Economies of Scale in Individual Labor Supply

Here are two stylized facts about labor economics:

  1. Utility is roughly logarithmic in income
  2. People who earn more per hour also work longer hours.

Together they present a puzzle – those higher income people are higher income primarily because they earn more dollars/hour, not because they work more hours. Yet if utility is logarithmic, there are diminishing returns to income, so we should expect people with higher hourly rates to work fewer hours.

Essentially, the first stylized fact suggests the income effect dominates, while the second suggests the substitution effect dominates.

One solution to this conundrum would be if the hourly rate changed with the number of hours worked. Maybe there are some jobs that simply cannot be done unless you put a huge amount of effort into them: you can’t be a part-time investment banker or corporate lawyer. If so, your productivity would increase dramatically with hours worked, so the demand curve for your labor would be upwards sloping. It’s a bit like a Giffen Good, except the causation goes

  • Higher Quantity -> More Valuable -> Higher Demand -> Higher Price

rather than

  • Higher Price -> More Valuable -> Higher Demand -> Higher Quantity

At the same time, every extra dollar is worth less and less to you, and each hour of leisure lost hurts more than the previous one, so you demand a higher hourly wage the more hours you work. So your supply curve is upwards sloping, roughly exponentially (to offset the logarithmic dollars->utility conversion)

When both supply and demand curves and upwards sloping, it is not clear there is a unique equilibrium – there could be multiple equilibria.

This could explain why we see such a difference between the incomes of

  1. The increasing number of people who do not work at all
  2. People who do ordinary jobs for around 40 hours a week
  3. Extremely high earning extremely hard working people

each group occupies a different one of these equilibria.


Castle Consolidation as a raison d’ĂȘtre for the EU

People have given many (usually quite poor) arguments in defense of the EU. Perhaps this is because the EU is actually a quite poor quality institution. However, there is one argument for it that I have never seen considered in the literature: the argument from Castle Consolidation.

Castles are an excellent example of an industry fallen on bad times. Huge amounts of investment were poured into them a long time ago, but demand for their services fell over the centuries, as they were rendered obsolete in their primary market by new market entrants, like gunpowder and compacted earth forts. Regulatory change (the decline of feudalism) also hurt their profits. It’s safe to say that castles are no longer a worthwhile investment. Returns on invested capital1 are low, which is why few private equity funds are building new castles.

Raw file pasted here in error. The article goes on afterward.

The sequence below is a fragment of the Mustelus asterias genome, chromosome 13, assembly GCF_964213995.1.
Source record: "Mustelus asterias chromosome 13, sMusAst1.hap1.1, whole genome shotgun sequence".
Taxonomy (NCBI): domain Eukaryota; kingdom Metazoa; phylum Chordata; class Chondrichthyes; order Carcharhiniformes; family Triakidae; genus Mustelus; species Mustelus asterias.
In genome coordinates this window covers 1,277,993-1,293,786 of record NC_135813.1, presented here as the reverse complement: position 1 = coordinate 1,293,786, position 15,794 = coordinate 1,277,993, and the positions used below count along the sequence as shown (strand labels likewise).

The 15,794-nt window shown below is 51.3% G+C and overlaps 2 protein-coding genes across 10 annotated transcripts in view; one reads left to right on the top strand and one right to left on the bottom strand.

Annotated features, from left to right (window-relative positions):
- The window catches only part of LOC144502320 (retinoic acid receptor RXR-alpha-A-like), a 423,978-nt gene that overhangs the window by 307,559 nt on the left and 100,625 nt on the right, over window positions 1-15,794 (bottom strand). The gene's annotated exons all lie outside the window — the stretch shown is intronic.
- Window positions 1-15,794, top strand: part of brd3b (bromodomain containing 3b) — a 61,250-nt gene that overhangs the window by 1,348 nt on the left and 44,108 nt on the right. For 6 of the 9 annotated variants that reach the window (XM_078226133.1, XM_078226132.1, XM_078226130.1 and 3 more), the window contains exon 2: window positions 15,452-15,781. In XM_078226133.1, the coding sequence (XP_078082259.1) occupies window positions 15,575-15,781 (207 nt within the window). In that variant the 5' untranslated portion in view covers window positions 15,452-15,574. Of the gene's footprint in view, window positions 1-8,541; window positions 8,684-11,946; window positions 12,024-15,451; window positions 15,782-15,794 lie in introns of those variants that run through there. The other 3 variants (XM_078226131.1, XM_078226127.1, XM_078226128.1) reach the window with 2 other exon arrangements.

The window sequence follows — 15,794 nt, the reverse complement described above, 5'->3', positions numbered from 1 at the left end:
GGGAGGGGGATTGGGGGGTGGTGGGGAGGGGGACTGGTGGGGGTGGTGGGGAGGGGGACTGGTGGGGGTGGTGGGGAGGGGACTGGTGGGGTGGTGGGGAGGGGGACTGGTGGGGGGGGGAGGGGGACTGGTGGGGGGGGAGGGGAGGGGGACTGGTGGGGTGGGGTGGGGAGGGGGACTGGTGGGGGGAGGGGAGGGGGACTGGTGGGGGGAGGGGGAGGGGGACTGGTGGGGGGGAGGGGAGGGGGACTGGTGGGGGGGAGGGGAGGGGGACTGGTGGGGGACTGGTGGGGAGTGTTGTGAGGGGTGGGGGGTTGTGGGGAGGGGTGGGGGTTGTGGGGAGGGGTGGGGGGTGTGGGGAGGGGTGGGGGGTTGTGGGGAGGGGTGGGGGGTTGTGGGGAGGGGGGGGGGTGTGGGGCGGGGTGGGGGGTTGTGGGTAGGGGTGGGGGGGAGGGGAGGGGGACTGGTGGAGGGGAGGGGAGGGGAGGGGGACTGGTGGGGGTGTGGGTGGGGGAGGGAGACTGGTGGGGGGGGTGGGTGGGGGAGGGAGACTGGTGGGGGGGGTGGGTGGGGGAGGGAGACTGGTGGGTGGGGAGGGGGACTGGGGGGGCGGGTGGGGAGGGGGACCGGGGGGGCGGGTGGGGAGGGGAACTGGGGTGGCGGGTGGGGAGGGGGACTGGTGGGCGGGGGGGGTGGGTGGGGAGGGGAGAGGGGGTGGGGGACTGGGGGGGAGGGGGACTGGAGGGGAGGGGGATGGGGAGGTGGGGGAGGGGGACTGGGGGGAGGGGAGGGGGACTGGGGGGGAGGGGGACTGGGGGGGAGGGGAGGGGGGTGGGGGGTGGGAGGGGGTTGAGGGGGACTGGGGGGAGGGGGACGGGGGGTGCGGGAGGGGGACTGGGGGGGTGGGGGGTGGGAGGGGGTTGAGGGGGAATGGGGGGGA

There are a great many castles in Europe, all in competition with each other for tourists and film production. What the industry needs to do is consolidate; if it could get down to a smaller number of firms, they could collude to raise prices. Import threat is limited, because although there are some nice ones in the Middle East like Krak des Chevaliers, shipping costs are prohibitively high. Returns are currently so low that they have room to rise substantially before new entrants are attracted to the market. There is little room for substitution because castles are awesome.

English Heritage has already successfully consolidate most of the castles in the UK; what remains is cross-boarder consolidation. That, presumably, is where the EU comes in: as a castle cartel.

  1. If you’d like to learn more, I recommend Damodaran

Average Utilitarianism and Agriculture

This post makes an argument that, if you believe A, you have some reason to believe B. I don’t believe A, but hopefully I have done a good job of mentally modelling the concerns of those who do. Please note that “but A is false” is not a valid response to this post (ex falso quodlibet notwithstanding).

On Agricultural Matters